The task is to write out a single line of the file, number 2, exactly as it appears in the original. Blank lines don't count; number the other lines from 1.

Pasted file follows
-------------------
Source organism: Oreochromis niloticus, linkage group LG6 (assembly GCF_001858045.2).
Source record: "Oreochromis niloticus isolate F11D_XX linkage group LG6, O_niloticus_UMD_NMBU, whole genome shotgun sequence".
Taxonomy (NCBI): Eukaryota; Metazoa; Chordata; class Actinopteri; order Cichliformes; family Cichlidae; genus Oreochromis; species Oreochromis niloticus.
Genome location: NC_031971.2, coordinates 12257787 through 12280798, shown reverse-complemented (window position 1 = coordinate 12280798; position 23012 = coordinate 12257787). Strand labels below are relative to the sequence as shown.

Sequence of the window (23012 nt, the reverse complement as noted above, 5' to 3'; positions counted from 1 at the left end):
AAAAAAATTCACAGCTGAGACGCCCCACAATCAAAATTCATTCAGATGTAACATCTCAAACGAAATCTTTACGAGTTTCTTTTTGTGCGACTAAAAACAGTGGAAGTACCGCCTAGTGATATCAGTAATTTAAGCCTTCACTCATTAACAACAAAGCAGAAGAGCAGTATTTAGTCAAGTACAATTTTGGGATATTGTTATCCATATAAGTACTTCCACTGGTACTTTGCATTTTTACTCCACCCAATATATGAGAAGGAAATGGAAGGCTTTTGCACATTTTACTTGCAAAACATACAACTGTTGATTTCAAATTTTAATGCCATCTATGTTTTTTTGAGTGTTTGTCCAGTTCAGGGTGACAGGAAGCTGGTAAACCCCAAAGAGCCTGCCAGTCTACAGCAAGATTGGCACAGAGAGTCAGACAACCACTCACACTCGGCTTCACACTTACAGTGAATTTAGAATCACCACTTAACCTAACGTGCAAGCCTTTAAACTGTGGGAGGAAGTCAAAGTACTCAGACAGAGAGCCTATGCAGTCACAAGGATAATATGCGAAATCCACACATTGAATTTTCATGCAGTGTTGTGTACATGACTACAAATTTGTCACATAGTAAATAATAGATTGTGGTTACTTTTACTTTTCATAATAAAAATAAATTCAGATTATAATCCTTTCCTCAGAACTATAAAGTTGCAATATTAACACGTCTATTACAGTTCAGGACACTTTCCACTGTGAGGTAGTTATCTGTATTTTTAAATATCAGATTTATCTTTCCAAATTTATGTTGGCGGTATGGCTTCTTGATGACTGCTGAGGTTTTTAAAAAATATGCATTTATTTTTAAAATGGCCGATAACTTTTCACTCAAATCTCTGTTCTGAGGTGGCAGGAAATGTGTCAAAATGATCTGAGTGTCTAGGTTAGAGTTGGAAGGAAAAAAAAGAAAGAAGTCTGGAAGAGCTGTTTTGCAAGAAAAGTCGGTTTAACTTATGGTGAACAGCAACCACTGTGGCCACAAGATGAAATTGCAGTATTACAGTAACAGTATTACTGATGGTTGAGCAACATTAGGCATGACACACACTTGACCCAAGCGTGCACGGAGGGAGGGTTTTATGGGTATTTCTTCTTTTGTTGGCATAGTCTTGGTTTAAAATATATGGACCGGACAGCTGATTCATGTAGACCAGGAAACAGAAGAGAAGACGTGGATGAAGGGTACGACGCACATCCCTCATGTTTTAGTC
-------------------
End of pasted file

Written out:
Source record: "Oreochromis niloticus isolate F11D_XX linkage group LG6, O_niloticus_UMD_NMBU, whole genome shotgun sequence".